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The first person anthropological account has become a genre of nonfiction unto itself, ever since Carlos Castaneda braved peyote shamanism in Mexico in the 60s. Since then, the field has in some ways become gentler, more ethical, and when possible less ethnocentric. This experience includes the works of Wesselman, who has received shamanic training, but who cannot release everything he has learned.

Wesselman’s experience with the Hawaiian shaman Makua rings true: this account of lessons learned in a friendship and mentorship developed over years does lead to received wisdom, and Wesselman takes pains to ensure the audience knows he did not receive everything, and that there is still much more on Hawaiian shamanic tradition that could be lost.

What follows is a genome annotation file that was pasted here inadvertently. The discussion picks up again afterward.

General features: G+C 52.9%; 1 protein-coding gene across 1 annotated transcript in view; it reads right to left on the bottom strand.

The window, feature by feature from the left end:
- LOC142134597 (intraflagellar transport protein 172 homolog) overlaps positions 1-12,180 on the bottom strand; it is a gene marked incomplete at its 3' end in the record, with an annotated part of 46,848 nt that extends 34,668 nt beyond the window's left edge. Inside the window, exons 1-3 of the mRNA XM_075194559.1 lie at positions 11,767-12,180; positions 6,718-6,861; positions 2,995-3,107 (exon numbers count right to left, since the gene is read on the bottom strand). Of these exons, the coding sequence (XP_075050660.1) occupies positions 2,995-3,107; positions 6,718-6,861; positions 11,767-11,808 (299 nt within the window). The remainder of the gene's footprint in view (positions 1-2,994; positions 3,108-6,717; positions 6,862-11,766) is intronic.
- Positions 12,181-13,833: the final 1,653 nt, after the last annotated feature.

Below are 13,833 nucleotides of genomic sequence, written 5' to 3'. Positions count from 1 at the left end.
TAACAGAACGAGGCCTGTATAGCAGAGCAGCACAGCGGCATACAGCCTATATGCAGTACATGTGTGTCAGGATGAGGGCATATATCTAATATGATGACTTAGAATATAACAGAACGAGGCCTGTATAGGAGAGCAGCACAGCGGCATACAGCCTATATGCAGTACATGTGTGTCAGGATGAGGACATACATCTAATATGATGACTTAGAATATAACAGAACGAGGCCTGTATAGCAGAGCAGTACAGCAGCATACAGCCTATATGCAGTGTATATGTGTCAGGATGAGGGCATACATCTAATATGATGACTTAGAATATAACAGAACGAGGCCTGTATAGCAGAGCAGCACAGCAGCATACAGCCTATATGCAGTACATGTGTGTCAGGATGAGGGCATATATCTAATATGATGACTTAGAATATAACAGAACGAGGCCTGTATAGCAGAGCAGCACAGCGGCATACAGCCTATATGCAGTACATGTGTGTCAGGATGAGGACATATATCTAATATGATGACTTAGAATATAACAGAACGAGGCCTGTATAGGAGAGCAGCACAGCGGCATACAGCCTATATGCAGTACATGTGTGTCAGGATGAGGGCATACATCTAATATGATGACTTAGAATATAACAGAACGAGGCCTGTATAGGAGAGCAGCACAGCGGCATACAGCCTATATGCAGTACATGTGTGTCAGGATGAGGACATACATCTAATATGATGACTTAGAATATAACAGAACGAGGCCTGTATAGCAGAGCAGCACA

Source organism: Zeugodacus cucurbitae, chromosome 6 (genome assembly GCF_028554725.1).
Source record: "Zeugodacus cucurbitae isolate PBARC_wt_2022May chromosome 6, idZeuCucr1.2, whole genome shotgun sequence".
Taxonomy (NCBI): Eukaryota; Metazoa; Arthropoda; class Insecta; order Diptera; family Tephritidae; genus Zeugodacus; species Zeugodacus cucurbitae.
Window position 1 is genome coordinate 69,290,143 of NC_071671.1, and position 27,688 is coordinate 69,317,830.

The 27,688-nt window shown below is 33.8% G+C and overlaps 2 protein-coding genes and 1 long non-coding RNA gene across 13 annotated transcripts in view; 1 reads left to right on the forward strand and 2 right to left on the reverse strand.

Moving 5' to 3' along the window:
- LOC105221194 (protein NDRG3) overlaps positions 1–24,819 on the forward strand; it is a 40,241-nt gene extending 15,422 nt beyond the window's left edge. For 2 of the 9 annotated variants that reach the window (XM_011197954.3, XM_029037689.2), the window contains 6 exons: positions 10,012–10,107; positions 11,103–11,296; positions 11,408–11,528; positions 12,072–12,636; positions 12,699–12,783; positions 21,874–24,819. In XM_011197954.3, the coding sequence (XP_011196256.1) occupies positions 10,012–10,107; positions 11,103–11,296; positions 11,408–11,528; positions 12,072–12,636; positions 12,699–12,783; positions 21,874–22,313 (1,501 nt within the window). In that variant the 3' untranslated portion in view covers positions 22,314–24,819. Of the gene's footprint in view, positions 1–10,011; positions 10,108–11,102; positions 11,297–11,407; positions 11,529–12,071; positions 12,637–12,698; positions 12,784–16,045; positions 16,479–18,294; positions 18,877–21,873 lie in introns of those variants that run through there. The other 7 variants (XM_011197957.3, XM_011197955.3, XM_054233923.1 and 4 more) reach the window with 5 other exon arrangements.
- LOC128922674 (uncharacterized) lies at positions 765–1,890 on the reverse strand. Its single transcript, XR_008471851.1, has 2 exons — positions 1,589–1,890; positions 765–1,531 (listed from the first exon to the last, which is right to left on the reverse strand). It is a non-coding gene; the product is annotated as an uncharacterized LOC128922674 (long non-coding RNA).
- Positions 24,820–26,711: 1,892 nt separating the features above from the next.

Hardcore scholars might still give this book a “lower class” rating because of its first person delivery, and because Wesselman repeats concepts typical of New Age thought in 2012. Aside from a mention of a car-free and Starbuck’s-free dystopian future, there appears to be a legitimate process in the experiences sought.

An enjoyable account, recommended for a read by those who enjoy comparing first person shamanic accounts such as those written by Carlos Castaneda and Wade Davis.

~ review by Diana Rajchel

Author: Hank Wesselmen, Ph.D.
Sounds True Inc., 2011
pp. 267, $16.95 US

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